Scottish Premier League

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Scottish Premier League
Country Scotland
Confederation UEFA
Founded 1998
Folded 2013
Level 1
Number of teams 12
Relegation to Scottish First Division
Domestic cup Scottish Cup
Scottish League Cup
International cup Champions League
UEFA Cup
Current champions Celtic (2012–13)
Most successful club Celtic (8)
Website www.scotprem.com


The Scottish Premier League (known as the Clydesdale Bank Premier League or SPL) was a professional competition for football clubs. It was the top level of the Scottish football league system. In 2013 the Scottish Premier league was replaced by the Scottish Premiership as Scotland's top football competition.

In Scotland, watching the SPL is more popular than watching the top football league is in any other European country.[1] The Scottish Premier League is currently fifteenth in the UEFA rankings of European leagues, which are based on the how well the participating clubs play in all European competitions.[2] Eighteen clubs have played in the SPL since it began in 1998,[3] but only two have won the title: the Old Firm of Celtic and Rangers both seven times.

History[change | change source]

Henrik Larsson scored the most goals in the first SPL season.

The SPL began in 1998, when a group of teams decided to split from the Scottish Football League and create their own league.[4] The idea of splitting from the league was from a similar event in 1992 with the start of the English Premiership.

The SPL had 10 clubs playing until the 2000–01 season when the league was expanded to 12 teams. The increase from 10 clubs to 12 was part of the deal offered to get approval from SPL member clubs. Since the 2001–02 season, the table is split in half near the end of the season, with the teams playing the other clubs from their half of the table once more. This sometimes results in the seventh placed team having more points than the sixth placed team, but they do not move up to the top half. In the 2005–06 season, the seventh placed team (Inverness) had more points than the fourth placed team (Hibernian) but still did not move up to fourth place due to the split.[5]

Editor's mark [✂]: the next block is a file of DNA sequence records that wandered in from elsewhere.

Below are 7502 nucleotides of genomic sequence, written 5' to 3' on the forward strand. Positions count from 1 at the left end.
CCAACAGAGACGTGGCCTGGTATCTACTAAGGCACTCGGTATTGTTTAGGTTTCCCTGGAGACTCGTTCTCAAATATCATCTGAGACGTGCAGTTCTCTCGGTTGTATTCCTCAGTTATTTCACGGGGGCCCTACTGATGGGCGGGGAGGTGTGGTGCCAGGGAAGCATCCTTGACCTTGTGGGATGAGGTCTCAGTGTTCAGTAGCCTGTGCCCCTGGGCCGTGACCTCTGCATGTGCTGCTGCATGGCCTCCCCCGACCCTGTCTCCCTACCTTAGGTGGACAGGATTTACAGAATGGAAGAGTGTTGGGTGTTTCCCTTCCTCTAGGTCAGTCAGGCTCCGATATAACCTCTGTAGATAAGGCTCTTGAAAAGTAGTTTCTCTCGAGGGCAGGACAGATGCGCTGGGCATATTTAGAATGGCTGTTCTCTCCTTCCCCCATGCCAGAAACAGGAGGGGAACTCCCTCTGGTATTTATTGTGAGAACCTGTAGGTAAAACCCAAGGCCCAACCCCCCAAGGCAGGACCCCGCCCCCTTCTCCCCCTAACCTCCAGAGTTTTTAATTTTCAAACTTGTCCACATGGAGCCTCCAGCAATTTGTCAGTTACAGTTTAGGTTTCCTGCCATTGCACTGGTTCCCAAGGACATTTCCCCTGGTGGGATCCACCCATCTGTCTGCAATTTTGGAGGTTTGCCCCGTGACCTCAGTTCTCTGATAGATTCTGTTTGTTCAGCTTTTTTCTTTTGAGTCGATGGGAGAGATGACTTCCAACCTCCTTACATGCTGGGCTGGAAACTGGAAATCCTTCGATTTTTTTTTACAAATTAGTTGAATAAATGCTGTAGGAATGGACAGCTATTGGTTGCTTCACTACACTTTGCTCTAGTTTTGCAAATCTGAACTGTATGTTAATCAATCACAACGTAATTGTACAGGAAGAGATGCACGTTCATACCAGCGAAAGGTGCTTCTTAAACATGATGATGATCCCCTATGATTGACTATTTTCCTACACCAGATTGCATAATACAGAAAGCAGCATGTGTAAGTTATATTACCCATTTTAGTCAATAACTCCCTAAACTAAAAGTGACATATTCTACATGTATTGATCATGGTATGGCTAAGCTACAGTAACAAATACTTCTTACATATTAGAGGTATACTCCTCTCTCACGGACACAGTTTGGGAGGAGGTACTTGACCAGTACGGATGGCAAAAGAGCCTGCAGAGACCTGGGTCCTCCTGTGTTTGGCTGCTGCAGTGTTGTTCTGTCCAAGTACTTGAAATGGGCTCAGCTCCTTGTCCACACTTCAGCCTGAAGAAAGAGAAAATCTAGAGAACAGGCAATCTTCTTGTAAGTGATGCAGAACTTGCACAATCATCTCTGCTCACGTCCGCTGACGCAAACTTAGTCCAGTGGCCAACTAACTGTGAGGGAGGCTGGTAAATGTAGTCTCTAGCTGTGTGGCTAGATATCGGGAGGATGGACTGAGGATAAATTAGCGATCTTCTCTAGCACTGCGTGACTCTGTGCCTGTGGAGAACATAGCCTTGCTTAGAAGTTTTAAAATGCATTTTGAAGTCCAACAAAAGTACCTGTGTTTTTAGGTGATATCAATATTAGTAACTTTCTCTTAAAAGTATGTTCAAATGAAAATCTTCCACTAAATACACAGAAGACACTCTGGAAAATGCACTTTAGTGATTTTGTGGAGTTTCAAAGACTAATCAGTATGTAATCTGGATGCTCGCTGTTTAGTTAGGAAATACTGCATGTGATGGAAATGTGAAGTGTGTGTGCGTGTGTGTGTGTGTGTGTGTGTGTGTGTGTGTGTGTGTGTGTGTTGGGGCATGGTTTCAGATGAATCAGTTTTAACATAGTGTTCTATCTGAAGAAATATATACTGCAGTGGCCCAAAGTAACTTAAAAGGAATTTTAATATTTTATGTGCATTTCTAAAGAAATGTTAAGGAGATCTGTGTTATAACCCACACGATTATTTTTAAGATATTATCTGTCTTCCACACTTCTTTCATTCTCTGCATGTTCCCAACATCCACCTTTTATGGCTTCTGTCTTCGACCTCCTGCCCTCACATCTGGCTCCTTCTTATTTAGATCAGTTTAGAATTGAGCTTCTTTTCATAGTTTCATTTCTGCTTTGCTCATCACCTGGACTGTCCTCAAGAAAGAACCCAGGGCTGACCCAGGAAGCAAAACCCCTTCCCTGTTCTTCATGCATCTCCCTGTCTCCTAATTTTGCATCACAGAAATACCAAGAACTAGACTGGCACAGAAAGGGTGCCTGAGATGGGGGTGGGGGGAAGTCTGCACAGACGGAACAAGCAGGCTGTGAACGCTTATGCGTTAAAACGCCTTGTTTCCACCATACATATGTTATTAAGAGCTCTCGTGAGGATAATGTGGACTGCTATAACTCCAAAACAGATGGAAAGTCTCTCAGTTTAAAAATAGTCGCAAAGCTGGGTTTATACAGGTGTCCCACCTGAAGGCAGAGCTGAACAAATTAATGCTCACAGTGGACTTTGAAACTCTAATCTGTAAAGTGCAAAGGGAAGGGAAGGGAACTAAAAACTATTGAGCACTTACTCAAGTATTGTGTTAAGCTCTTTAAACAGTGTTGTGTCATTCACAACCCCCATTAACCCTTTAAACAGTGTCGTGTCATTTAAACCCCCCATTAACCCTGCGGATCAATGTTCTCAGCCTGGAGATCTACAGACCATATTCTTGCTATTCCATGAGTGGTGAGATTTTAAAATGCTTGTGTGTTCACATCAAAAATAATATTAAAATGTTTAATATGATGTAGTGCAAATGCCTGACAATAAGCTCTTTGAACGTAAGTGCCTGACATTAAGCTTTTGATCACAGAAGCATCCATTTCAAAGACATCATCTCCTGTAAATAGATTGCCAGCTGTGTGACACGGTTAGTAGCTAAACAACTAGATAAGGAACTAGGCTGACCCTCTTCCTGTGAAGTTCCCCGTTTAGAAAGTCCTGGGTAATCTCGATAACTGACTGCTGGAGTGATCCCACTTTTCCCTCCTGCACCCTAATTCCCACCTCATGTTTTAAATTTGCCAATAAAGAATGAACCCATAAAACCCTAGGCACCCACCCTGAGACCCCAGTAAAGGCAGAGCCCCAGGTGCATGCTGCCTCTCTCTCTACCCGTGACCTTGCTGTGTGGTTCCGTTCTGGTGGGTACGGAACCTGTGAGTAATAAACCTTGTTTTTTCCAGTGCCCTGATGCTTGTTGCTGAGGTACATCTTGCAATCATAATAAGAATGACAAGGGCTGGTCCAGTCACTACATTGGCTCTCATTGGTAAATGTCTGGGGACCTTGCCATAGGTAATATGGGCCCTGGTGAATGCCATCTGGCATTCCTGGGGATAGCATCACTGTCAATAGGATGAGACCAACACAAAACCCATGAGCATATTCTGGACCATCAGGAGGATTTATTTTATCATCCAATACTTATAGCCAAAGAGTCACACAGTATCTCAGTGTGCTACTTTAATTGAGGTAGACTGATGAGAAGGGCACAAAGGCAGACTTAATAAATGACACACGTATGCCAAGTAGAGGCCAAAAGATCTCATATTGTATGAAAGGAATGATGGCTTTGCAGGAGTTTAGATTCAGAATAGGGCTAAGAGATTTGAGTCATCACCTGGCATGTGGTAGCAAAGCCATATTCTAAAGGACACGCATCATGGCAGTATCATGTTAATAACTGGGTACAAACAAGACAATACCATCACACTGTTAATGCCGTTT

The SPL has been home to many important events. For example, when Heart's goalkeeper, Craig Gordon moved to Sunderland for a fee of £9 million, a record fee for a British goalkeeper.[6] It is also the most amount of money paid for a Scottish player, but Alan Hutton shared this record when he moved from Rangers to Tottenham Hotspur for the same fee.[7] Tore André Flo's move from Chelsea to Rangers was also a record for the most amount paid for a player by a Scottish club, when he moved for £12 million.[8] The most amount of money paid by a Scottish club to another Scottish club is £4.5 million for Scott Brown when he moved from Hibernian to Celtic.[9]

Competition format[change | change source]

League[change | change source]

The SPL is in a league format – a team gains points by playing another team in the league. Three points are awarded for a win and one point for a draw. No points are awarded for a loss. Once all the games have been played, the team at the top of the league wins the SPL trophy. If two or more teams are equal on points, then the difference between of goals scored and goals against is considered. The season runs from August until May each year. Each club will play each other at least three times before the table splits in half for the last part of the competition. Each club will then play five more games against clubs in their half of the table. Each team plays a total of 38 games.